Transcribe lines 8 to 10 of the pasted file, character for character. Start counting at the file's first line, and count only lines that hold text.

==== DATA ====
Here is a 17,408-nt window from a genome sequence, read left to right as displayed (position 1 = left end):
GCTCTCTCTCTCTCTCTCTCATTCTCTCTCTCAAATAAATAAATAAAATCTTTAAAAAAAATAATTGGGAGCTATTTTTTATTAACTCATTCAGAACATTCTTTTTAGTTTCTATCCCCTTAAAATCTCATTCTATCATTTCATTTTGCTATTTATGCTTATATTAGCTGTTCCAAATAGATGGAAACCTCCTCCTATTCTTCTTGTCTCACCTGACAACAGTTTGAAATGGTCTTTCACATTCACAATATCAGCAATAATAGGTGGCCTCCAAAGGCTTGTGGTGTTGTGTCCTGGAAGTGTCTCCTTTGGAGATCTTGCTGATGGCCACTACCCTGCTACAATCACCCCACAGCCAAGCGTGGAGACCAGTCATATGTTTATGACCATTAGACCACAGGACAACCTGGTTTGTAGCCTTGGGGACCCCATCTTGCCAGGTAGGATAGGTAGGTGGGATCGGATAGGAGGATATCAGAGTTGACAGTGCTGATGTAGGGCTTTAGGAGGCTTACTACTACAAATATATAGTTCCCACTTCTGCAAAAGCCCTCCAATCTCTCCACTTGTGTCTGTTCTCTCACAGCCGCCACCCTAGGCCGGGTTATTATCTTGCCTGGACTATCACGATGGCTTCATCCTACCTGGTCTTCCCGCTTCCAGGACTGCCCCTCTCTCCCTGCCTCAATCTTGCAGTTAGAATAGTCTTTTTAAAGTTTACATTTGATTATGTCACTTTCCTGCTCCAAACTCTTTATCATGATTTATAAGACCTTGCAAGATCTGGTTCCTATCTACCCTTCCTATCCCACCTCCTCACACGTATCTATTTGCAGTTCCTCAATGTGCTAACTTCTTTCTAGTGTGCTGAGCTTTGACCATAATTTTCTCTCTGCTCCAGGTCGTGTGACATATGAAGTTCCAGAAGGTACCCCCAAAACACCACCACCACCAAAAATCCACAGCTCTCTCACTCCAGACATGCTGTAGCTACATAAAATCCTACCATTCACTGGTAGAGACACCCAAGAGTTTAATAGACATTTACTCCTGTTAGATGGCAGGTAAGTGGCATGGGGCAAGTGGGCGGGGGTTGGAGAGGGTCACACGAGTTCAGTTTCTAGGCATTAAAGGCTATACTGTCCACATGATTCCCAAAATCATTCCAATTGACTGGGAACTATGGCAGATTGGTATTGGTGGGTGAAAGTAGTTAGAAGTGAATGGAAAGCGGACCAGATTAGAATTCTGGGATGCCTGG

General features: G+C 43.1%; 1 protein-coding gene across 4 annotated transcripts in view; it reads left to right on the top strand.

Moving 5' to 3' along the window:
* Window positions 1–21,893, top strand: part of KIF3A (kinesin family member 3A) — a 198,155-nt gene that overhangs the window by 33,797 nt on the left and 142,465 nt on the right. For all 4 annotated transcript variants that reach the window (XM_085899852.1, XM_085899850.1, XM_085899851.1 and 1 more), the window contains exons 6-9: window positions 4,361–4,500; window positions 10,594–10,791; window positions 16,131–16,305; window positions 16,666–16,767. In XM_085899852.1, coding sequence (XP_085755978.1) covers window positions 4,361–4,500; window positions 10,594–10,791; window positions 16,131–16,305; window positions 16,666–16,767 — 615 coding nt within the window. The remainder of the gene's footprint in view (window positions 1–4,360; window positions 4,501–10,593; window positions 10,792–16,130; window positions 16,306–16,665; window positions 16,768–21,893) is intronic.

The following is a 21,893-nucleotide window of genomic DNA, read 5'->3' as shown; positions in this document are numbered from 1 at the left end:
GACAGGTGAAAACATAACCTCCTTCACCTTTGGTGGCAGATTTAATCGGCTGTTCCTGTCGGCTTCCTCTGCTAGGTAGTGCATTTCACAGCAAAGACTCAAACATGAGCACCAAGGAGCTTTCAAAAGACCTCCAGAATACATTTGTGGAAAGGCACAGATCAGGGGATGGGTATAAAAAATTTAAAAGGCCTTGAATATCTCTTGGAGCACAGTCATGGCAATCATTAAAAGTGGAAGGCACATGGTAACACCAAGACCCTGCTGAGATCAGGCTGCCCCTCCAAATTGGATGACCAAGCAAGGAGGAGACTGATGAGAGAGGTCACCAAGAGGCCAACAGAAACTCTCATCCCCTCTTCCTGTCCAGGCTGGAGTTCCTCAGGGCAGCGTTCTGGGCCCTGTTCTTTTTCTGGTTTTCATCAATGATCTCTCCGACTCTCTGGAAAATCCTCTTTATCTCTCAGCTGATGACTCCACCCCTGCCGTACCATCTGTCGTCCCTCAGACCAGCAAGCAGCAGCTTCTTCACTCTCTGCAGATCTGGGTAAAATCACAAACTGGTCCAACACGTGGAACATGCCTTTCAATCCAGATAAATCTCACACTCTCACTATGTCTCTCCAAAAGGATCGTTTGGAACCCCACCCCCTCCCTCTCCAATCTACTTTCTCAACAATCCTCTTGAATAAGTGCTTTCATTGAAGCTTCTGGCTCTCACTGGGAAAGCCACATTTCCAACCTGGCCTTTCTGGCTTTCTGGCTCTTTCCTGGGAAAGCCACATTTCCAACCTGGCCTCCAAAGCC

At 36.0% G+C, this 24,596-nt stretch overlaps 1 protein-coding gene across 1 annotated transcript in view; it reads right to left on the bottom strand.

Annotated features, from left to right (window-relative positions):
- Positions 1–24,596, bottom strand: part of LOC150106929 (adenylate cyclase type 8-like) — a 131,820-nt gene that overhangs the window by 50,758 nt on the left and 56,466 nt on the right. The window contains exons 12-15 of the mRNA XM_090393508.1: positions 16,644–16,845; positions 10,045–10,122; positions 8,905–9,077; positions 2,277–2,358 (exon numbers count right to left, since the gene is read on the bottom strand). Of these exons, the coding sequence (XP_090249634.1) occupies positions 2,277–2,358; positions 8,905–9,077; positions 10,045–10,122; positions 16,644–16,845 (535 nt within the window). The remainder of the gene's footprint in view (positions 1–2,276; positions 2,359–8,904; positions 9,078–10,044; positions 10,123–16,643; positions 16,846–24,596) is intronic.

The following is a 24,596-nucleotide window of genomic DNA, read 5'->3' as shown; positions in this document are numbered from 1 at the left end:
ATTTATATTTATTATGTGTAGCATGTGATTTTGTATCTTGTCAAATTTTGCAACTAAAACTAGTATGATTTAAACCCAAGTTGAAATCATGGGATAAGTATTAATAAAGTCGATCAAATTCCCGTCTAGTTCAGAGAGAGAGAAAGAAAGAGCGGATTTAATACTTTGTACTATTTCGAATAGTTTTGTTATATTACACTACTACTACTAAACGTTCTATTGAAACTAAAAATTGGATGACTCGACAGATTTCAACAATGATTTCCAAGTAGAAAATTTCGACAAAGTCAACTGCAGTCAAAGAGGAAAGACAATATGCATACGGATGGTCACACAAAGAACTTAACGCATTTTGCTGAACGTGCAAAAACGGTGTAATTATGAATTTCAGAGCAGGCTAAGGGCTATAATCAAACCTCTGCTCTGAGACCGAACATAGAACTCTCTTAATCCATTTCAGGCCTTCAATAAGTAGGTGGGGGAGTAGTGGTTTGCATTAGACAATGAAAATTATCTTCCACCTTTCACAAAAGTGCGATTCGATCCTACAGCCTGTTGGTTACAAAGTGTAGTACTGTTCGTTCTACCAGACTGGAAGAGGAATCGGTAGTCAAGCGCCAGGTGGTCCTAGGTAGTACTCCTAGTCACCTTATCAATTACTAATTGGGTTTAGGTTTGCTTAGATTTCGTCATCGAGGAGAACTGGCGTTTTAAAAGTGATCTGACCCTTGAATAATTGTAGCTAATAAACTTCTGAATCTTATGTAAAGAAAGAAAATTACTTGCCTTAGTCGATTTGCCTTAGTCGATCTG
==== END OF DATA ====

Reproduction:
At 36.0% G+C, this 24,596-nt stretch overlaps 1 protein-coding gene across 1 annotated transcript in view; it reads right to left on the bottom strand.

Annotated features, from left to right (window-relative positions):
- Positions 1–24,596, bottom strand: part of LOC150106929 (adenylate cyclase type 8-like) — a 131,820-nt gene that overhangs the window by 50,758 nt on the left and 56,466 nt on the right. The window contains exons 12-15 of the mRNA XM_090393508.1: positions 16,644–16,845; positions 10,045–10,122; positions 8,905–9,077; positions 2,277–2,358 (exon numbers count right to left, since the gene is read on the bottom strand). Of these exons, the coding sequence (XP_090249634.1) occupies positions 2,277–2,358; positions 8,905–9,077; positions 10,045–10,122; positions 16,644–16,845 (535 nt within the window). The remainder of the gene's footprint in view (positions 1–2,276; positions 2,359–8,904; positions 9,078–10,044; positions 10,123–16,643; positions 16,846–24,596) is intronic.